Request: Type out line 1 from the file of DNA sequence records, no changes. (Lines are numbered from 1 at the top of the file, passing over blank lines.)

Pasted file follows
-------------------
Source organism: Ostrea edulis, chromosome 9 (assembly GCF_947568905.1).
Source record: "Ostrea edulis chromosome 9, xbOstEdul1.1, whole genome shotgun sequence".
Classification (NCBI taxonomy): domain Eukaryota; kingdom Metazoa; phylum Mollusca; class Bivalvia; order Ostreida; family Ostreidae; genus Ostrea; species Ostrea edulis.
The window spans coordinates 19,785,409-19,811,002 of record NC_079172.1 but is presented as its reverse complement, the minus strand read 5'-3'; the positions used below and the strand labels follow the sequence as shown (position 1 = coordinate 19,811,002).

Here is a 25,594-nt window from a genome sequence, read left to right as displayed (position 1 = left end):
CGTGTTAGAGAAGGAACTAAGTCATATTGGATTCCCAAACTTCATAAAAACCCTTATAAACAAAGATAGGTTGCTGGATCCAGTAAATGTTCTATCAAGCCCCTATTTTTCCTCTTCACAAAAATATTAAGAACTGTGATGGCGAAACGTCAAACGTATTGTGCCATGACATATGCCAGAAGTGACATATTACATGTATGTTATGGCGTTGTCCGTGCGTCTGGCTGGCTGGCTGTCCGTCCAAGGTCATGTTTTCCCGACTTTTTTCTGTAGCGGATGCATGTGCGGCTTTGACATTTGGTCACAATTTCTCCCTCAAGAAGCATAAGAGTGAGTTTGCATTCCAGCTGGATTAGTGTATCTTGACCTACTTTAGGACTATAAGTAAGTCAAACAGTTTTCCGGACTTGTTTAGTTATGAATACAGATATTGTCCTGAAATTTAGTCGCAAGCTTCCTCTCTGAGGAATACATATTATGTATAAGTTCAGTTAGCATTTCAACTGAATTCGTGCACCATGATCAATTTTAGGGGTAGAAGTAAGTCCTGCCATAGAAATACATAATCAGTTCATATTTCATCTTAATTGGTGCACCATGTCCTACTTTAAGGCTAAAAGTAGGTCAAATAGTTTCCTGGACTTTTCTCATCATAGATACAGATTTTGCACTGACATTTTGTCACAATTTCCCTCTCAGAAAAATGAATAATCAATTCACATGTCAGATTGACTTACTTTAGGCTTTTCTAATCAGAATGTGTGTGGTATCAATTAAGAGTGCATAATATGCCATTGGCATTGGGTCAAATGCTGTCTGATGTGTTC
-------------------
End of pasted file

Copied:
Source organism: Ostrea edulis, chromosome 9 (assembly GCF_947568905.1).